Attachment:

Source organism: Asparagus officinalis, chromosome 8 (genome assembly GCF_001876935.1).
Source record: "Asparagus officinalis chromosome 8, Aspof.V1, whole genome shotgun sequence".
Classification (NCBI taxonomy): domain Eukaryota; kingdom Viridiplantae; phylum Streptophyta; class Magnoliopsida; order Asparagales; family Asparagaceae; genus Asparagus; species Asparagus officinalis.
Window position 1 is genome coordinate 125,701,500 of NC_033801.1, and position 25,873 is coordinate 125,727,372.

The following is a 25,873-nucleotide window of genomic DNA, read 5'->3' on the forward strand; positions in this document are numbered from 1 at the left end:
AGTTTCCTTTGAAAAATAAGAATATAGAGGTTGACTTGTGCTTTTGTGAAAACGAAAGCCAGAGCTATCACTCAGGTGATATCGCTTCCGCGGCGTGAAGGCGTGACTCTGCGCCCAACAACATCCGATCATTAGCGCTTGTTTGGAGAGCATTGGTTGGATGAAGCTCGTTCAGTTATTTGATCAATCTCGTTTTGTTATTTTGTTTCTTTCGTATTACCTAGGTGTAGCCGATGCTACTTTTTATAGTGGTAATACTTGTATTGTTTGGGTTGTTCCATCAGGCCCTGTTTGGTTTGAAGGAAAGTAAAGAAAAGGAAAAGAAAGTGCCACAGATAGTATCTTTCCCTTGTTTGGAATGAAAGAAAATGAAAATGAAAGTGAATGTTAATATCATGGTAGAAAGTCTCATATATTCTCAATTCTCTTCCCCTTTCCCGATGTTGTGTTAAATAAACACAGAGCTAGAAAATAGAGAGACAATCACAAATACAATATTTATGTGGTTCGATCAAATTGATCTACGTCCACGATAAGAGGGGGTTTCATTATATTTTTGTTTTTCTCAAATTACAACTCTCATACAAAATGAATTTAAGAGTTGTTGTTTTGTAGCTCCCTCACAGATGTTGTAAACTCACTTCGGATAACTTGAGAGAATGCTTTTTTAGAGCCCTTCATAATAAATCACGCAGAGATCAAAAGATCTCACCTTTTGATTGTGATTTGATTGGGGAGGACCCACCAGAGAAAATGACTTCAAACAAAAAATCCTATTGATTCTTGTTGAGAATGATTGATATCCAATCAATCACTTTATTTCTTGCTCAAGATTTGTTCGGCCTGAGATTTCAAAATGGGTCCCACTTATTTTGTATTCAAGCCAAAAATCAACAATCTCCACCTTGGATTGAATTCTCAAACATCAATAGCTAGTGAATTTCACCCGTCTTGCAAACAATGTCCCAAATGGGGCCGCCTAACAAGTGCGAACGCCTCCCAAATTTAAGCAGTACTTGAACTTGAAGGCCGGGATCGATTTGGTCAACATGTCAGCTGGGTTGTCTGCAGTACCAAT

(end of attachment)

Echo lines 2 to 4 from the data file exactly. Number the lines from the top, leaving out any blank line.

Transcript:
Source record: "Asparagus officinalis chromosome 8, Aspof.V1, whole genome shotgun sequence".
Classification (NCBI taxonomy): domain Eukaryota; kingdom Viridiplantae; phylum Streptophyta; class Magnoliopsida; order Asparagales; family Asparagaceae; genus Asparagus; species Asparagus officinalis.
Window position 1 is genome coordinate 125,701,500 of NC_033801.1, and position 25,873 is coordinate 125,727,372.